DESKTOP VIDEOCONFERENCING - Videoconferencing via a personal computer that has had special hardware and software installed. Desktop videoconferencing can be via the H.323 standard (over the Internet or other TCP/IP network), or the H.320 standard over dedicated or dial up digital circuits. Some systems offer the ability to use either standard.
DIAL-UP TELECONFERENCE - Using the public switched network channels for communications links among various locations.
DIGITAL SIGNAL - An electrical signal that is comprised of a stream of digits utilizing only two voltage levels representing either "ON (1)" or "OFF (0)". Whereas analog signals are dependant on the amount of voltage at any given time, digital signals are defined by only the presence or absence of voltage.
DISTANCE EDUCATION - The process of providing instruction when students and instructors are separated by physical distance. Technology, often in tandem with face-to-face communication, is used to bridge the geographical gap.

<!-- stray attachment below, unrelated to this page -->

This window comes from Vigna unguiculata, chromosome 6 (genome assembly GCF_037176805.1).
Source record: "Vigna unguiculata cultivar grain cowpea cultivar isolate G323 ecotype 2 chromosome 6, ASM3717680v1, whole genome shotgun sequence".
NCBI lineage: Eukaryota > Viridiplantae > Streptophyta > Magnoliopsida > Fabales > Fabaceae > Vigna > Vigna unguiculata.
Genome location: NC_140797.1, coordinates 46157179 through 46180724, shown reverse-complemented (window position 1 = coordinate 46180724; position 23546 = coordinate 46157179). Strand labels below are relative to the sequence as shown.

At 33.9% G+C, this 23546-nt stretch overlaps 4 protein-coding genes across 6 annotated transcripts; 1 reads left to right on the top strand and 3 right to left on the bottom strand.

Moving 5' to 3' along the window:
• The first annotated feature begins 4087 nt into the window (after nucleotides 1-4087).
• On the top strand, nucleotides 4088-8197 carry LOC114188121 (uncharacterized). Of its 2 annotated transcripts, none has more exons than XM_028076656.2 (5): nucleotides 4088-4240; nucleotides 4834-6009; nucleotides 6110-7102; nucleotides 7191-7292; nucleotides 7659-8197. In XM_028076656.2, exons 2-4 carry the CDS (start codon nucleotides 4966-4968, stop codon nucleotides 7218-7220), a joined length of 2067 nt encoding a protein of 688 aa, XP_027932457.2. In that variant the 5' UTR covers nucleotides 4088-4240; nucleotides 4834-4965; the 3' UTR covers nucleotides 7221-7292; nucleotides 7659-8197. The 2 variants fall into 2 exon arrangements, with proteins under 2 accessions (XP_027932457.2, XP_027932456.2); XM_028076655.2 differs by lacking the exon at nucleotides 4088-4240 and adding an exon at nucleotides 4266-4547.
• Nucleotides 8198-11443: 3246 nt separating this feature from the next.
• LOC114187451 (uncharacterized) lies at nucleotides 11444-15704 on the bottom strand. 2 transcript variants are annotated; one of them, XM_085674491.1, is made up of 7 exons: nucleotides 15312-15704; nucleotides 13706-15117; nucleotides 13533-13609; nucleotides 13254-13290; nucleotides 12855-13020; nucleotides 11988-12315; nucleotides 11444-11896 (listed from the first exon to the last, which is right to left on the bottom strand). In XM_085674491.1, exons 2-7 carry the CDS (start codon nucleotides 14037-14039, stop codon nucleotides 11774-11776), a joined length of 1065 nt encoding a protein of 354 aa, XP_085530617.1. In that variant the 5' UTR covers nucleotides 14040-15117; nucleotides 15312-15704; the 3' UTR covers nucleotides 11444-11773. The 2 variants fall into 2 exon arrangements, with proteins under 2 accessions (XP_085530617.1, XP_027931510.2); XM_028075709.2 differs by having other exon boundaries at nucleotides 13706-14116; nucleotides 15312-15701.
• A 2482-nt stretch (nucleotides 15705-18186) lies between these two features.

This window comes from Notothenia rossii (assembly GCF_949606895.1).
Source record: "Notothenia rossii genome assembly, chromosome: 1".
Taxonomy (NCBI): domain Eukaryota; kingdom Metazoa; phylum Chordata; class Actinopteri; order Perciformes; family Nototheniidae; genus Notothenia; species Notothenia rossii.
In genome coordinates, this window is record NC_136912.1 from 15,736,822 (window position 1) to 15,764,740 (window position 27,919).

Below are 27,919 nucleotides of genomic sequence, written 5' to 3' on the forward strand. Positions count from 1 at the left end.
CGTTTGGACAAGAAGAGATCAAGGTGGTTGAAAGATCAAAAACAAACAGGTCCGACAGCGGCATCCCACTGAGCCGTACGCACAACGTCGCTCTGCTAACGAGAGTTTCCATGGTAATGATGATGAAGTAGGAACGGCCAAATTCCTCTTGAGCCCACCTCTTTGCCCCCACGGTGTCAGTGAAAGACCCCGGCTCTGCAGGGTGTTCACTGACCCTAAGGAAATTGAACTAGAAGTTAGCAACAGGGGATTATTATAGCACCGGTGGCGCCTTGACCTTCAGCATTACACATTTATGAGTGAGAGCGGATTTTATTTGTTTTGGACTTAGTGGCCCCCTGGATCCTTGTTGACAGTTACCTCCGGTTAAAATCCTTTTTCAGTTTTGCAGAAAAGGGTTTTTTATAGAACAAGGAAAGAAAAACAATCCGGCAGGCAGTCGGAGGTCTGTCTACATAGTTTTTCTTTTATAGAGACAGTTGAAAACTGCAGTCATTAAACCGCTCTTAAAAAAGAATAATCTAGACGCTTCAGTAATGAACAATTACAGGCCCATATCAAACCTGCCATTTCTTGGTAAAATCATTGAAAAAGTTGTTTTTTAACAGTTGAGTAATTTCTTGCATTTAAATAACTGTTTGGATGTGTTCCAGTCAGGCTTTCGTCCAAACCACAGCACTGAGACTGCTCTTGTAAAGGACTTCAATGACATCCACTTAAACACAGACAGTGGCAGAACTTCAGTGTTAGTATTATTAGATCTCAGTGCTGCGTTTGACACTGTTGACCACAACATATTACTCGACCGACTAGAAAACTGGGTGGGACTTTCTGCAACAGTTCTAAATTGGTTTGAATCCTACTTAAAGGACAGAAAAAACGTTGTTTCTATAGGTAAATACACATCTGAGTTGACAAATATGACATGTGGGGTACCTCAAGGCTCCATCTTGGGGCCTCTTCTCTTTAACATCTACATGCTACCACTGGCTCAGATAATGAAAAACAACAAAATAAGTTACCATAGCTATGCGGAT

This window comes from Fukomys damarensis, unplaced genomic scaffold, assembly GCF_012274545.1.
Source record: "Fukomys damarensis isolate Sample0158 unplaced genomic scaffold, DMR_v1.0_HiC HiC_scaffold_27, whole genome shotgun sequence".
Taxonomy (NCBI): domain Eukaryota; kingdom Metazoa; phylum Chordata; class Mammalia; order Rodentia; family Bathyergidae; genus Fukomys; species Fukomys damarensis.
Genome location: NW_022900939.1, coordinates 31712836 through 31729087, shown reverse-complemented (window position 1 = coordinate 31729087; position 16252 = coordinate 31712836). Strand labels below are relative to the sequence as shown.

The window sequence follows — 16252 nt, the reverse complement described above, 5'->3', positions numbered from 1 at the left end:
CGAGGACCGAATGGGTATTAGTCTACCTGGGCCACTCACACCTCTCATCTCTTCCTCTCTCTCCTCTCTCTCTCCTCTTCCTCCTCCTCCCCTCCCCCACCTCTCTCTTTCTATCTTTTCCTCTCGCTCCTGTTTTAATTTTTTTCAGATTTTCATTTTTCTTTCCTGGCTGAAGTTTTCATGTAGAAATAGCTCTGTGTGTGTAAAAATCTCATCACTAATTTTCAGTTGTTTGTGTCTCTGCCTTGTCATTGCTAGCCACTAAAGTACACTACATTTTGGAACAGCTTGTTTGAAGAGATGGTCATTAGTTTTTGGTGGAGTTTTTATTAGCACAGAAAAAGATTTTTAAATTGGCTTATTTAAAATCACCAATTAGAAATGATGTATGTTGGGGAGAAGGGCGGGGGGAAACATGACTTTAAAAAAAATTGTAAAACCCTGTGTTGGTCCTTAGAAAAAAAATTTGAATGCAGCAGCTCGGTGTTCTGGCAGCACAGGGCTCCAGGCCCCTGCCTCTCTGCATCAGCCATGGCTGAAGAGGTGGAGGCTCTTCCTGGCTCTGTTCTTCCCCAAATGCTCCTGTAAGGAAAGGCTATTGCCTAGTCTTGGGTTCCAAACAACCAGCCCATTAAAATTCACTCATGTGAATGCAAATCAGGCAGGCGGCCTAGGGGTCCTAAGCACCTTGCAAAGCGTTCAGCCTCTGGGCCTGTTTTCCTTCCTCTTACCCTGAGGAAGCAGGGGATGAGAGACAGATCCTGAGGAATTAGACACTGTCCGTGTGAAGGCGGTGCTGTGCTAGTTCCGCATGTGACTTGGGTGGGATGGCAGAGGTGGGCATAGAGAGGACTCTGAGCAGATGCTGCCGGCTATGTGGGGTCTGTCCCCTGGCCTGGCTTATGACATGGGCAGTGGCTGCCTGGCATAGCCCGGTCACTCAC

DISTANCE LEARNING - The desired outcome of distance education.
DOWNLOAD - The transfer of a file from a remote computer to your computer.
DS3 - A bandwidth allocation of 45 Mbs. One DS3 roughly equals twenty-eight T1 lines. Optical Fiber is almost always required for DS3 transmission. (Also referred to as T3)
ECHO CANCELLER - A device that blocks audio echo reflections during a conference while maintaining full duplex audio.
ELECTRONIC MAIL (E-mail) - Sending messages from one computer to another via a data network.
ENCRYPTION / DECRYPTION - A technique for securing information transmitted over a communication channel with the intent of excluding all other than authorized receivers from interpreting the message. Encryption utilizes a "key" to scramble the data which must also be used to reconstruct the data on the receiving end. Can be used for voice, video, and other communications signals.
FIBER OPTIC CABLE - Transmission lines composed of thin, high purity glass strands (fibers) used for laser-light transmission of video, audio, and/or data.
FILE TRANSFER PROTOCOL (FTP) - A protocol that allows you to move files between a distant computer and a local computer via a network such as the Internet.
FREQUENTLY ASKED QUESTIONS (FAQ) - A collection of information on the basics of any given subject; often used on the WWW.
FULL DUPLEX AUDIO - Bidirectional transmission of audio which allows all sites to simultaneously talk and listen.